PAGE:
When a road is closed by the State or, as in this instance, by competent municipal authority it ceases to be a highway subject, as such, to the provisions of The Vehicle Code of May 1, 1929, P.L. 905, as amended, 75 P.S. § 1 et seq. And since the County of Allegheny closed the county road in question, for the purpose of regrading and the construction of a new concrete pavement, § 3 of the Code, as amended, 75 P.S. § 571, relating to the care to be observed by the driver of a vehicle 'upon a highway', has no application here.
Plaintiff by his testimony indicated that he had observed one of the conspicuous signs and the barriers erected by the County. Although this was a public road at the time of plaintiff's injury it was closed to the public and was in the temporary possession of the
[ 168 Pa. Super. Page 389]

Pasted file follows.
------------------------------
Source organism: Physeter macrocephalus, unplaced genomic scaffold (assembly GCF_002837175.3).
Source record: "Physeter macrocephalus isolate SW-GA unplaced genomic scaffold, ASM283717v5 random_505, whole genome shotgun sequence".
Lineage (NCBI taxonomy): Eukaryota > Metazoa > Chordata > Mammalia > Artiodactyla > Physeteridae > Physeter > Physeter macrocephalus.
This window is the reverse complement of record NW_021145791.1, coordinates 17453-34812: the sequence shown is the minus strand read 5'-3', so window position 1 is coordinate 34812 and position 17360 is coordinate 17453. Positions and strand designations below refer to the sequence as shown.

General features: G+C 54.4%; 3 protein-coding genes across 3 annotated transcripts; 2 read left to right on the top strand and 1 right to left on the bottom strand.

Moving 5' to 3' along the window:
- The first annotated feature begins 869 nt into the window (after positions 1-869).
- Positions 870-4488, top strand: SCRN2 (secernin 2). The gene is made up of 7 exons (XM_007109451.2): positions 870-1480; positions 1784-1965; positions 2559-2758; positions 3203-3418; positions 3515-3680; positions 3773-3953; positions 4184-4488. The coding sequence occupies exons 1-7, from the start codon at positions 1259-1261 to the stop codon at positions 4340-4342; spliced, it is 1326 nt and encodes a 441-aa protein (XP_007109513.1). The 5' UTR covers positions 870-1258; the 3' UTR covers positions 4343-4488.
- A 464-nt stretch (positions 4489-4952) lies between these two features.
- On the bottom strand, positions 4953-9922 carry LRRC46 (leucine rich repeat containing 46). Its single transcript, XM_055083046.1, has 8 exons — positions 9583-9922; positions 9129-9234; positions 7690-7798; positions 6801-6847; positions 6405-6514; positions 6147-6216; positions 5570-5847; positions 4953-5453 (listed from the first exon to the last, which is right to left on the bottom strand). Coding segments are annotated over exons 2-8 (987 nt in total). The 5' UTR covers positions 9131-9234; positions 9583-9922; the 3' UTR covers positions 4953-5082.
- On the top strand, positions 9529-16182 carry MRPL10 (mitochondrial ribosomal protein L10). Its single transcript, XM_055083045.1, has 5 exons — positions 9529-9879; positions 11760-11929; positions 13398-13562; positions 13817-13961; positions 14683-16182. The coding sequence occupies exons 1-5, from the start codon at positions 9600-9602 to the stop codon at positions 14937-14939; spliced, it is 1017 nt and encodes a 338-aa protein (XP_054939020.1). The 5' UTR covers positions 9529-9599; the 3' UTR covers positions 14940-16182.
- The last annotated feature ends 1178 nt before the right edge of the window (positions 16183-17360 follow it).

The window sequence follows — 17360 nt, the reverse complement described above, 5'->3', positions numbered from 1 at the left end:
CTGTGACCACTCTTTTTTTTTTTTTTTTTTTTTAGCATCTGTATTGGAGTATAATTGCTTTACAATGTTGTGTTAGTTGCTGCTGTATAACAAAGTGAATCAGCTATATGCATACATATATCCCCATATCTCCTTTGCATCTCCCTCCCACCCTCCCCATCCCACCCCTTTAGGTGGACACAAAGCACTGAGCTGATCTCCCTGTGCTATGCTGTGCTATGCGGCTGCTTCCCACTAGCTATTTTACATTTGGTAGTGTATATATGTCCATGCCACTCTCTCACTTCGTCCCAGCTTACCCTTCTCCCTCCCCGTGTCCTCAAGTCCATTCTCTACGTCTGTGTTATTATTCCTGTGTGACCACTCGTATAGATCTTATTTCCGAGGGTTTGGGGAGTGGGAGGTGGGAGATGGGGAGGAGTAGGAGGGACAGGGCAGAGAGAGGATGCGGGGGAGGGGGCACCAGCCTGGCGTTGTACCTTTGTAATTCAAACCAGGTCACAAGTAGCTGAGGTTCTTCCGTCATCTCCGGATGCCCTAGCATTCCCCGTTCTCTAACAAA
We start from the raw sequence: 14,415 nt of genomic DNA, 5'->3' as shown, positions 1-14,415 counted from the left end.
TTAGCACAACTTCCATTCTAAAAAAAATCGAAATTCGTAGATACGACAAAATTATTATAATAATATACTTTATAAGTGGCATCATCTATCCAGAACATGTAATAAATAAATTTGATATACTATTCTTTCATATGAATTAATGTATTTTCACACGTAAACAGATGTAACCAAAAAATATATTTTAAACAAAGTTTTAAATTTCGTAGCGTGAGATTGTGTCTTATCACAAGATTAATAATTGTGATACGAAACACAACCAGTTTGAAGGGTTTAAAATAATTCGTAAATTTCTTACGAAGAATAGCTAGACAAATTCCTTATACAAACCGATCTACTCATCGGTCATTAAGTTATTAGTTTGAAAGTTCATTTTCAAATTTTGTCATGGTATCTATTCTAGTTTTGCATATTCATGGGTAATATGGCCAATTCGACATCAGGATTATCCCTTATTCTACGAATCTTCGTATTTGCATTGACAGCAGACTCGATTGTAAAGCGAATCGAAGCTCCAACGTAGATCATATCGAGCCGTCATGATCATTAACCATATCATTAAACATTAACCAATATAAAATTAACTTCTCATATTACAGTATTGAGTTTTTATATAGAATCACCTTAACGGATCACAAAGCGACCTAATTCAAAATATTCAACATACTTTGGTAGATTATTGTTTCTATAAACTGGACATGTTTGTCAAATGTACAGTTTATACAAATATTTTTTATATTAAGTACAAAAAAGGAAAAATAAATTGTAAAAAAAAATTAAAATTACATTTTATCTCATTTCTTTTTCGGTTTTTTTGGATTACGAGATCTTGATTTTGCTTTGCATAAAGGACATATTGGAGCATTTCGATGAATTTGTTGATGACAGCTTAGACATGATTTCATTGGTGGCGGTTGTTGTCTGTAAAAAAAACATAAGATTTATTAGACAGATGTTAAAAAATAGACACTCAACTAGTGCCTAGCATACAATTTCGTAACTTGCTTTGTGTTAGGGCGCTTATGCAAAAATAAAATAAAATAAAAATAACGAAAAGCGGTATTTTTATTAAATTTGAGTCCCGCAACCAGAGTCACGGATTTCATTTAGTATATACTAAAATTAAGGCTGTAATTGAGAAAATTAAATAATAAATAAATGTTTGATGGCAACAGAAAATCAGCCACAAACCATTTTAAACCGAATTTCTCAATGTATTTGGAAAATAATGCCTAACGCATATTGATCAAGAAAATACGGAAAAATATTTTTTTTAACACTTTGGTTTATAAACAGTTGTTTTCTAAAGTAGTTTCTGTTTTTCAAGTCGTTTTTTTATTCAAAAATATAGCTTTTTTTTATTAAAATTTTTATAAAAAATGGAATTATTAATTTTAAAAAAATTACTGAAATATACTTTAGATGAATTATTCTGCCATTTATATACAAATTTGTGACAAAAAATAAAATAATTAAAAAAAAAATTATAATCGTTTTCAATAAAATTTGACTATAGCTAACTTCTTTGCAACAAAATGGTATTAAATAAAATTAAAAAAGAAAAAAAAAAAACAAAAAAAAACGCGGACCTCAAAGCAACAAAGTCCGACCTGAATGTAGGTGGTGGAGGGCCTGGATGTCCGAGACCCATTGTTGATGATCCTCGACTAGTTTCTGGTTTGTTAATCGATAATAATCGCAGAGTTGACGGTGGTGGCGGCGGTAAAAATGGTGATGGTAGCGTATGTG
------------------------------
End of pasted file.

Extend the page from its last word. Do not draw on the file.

construction contractor, subject only to limited use by residents along the section of the road closed off by the barriers. The fact that the barriers were removable did not change the character of the closed road from more than a way of necessity for the few who lived along the section under construction. And plaintiff was not deceived by any act of the contractors on the work into believing otherwise. He however was not a trespasser in going on the work seeking employment. But he was on the road under construction not at any invitation of the defendants or the general contractor nor on their business, but on a matter of his own concern. In so doing therefore his status was that of a licensee on the premises by no more than the implied consent of the defendants. The defendants' obligation to him as such as thus stated in Restatement, Torts, § 341: 'A possessor of land is subject to liability to licensees, whether business visitors or gratuitous licensees, for bodily harm caused to them by his failure to carry on his activities with reasonable care for their safety, unless the licensees know or from facts known to them, should know of the possessor's activities and of the risk involved therein.' (Italics added.) It is stated in Comment (a): 'The Licensee is not entitled to enter the land of another except in so far as he is privileged to do so by the possessor's consent. Therefore, the mere fact that the possessor has consented to his entry gives him no right to except that the possessor will change the method in which he conducts his activity so as to secure the licensee's safety. If he knows of the nature of the activities conducted upon the land and the manner in which they are conducted, he has all that he is entitled to expect, that is an opportunity for an intelligent choice as to whether or not the advantage to be gained by coming on the land is sufficient to justify him in incurring the risks incident